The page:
Alaska always seemed like that mysterious frontier that everyone was curious about. Nowadays, though, it is easier to reach and explore. “Sweet Home Alaska,” by Carole Estby Dagg, takes us back to a time when the state was still an enigma and brave pioneers were looking for a new world filled with fortune and hope.
It’s 1934, and Terpsichore (pronounced terp-sick-oh-ree) Johnson and her family have come upon hard times at home in Wisconsin. Wanting to provide his family with a better life, Mr. Johnson applies for President Roosevelt’s Palmer County project which was a part of the New Deal. Two hundred and one families would be given forty acres of their own land in Palmer, Alaska. Terp is all for moving to Alaska, always wanting to live like Laura Ingalls Wilder. Her mother and sisters, not so much.
As things at home grow even more desolate, the Johnsons leave behind friends, family, and many possessions that they cannot take with them, including Mrs. Johnson’s beloved piano. When they get to Palmer, they find that their home is not ready and they’ll be living in a tent along with all the other transients that had moved there. Terp and her family find living in Palmer is just as challenging as it was in Wisconsin — just with different problems.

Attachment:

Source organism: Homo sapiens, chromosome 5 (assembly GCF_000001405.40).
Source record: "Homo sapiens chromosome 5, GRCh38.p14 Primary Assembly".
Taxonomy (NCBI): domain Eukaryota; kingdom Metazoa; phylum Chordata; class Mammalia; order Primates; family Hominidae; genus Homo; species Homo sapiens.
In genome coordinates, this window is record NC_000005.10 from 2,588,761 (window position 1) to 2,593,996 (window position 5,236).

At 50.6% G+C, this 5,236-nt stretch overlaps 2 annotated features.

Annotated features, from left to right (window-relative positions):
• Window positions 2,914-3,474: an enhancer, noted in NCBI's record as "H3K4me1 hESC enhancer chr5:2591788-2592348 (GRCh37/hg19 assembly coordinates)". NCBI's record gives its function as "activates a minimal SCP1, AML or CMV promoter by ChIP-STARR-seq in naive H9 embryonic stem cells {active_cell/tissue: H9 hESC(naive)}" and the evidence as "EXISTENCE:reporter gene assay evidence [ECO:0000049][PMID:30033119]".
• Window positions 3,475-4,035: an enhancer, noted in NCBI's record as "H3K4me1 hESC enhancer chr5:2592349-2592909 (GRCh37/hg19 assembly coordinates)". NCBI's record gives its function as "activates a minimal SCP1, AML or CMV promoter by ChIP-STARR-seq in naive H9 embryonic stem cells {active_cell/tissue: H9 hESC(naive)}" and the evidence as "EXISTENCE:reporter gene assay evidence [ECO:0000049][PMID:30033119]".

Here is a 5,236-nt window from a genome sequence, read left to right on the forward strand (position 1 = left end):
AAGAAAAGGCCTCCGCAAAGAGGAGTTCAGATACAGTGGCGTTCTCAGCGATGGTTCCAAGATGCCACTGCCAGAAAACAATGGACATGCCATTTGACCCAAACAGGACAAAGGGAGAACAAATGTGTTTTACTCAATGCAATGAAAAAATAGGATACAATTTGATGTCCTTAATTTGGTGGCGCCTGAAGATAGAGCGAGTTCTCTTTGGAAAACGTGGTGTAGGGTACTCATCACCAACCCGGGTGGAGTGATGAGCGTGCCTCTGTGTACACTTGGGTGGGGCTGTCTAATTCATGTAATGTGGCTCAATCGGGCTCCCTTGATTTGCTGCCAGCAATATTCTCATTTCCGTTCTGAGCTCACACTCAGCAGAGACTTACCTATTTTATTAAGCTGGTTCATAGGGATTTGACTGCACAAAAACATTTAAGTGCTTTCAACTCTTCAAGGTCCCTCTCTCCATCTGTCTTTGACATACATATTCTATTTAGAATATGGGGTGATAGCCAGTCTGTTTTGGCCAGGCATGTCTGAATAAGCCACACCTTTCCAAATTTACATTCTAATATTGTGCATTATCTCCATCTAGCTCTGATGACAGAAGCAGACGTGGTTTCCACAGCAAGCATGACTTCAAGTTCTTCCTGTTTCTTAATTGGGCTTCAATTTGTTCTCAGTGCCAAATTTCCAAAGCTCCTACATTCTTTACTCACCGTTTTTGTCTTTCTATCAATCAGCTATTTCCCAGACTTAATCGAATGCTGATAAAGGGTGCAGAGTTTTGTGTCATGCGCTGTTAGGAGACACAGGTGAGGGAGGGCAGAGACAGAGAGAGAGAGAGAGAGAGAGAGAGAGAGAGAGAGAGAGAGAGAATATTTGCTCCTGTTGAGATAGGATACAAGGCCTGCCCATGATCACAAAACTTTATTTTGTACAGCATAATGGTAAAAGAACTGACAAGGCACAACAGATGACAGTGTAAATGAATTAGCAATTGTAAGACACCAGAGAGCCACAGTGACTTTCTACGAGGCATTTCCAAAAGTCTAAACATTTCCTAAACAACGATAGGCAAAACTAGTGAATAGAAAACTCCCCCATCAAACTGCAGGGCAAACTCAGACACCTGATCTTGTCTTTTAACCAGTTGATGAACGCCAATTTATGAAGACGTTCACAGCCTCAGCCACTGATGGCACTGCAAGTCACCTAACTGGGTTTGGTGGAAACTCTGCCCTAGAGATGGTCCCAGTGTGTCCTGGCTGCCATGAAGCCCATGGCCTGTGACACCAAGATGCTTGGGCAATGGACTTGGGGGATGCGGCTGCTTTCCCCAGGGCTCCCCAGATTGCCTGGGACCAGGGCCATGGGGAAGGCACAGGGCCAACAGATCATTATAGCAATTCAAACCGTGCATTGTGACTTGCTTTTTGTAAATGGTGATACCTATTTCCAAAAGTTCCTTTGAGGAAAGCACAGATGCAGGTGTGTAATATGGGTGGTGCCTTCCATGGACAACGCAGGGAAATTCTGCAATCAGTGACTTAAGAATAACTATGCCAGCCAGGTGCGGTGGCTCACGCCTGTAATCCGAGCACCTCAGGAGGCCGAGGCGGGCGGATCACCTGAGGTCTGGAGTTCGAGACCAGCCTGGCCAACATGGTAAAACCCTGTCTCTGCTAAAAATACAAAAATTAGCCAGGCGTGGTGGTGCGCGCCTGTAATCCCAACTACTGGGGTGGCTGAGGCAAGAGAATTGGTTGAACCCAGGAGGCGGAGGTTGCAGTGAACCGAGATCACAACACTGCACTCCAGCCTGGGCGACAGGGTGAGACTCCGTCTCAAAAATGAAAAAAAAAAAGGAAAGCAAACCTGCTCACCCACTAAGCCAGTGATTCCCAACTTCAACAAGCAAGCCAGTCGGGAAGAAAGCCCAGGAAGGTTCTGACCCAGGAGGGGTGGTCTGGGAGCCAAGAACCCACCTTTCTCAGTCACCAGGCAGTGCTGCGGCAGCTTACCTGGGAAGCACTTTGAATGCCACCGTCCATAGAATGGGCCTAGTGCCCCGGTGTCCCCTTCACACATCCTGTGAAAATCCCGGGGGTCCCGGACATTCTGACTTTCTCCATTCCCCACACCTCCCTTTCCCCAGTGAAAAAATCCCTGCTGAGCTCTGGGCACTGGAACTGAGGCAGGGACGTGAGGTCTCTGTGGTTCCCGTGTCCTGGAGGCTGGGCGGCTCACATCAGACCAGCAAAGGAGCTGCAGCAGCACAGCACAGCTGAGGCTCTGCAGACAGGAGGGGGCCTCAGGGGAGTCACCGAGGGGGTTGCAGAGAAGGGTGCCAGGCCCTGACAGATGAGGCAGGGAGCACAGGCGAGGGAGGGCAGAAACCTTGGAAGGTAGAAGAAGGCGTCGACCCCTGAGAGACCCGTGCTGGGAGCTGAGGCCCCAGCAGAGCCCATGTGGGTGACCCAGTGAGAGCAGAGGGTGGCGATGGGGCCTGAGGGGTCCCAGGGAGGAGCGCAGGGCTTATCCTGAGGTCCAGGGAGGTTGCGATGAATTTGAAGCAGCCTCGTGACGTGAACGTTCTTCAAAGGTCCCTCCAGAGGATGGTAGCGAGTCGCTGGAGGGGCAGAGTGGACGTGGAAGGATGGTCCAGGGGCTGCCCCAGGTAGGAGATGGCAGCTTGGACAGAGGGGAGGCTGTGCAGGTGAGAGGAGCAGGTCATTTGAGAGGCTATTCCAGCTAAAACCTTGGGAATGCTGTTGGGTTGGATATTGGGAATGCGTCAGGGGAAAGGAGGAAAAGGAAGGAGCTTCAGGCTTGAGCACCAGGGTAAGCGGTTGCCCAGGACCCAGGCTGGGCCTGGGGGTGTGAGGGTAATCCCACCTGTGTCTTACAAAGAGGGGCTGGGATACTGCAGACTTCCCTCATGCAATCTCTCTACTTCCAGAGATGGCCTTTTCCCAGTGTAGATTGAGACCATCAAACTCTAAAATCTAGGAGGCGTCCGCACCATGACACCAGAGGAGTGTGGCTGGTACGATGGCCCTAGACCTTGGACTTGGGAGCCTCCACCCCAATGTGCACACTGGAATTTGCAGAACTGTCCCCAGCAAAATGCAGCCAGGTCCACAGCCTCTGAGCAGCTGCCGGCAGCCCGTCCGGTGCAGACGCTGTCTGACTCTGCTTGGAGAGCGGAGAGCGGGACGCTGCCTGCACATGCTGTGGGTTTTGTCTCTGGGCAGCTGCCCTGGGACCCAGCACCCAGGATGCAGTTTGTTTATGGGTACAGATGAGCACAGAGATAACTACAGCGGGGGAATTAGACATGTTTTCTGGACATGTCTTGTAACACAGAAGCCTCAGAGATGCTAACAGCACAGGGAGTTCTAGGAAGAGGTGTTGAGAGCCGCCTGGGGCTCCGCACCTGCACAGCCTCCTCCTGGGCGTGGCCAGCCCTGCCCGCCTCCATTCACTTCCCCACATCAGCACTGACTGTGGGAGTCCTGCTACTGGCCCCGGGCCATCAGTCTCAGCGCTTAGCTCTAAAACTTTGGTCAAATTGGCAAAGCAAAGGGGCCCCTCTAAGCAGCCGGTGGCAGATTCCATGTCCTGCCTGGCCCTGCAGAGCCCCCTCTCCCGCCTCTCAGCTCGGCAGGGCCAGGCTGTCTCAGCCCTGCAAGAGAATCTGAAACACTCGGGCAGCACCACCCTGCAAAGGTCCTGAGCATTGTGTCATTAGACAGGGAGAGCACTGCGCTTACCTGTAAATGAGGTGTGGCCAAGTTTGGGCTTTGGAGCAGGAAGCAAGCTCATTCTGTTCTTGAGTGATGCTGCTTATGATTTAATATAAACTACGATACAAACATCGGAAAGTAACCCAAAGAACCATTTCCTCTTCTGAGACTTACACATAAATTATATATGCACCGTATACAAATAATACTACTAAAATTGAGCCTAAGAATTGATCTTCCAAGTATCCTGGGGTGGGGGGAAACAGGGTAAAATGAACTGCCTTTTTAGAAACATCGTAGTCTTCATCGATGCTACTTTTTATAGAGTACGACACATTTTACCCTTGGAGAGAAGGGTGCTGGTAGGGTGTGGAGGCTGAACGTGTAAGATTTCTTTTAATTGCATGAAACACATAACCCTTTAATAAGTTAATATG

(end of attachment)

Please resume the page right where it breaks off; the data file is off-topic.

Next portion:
Terp takes everything in stride, treating her new home as an adventure. Not one to sit around, Terp starts up a library for the town, grows gigantic vegetables to feed her family, and hatches a plan to help her mother get over her homesickness.
“Sweet Home Alaska” is a humorous story about a strong female who only sees the positive in the world around her and is resourceful in her quest for a new life. Highly recommended as a great historical fiction read for middle-graders and those just wanting a glance of the past.
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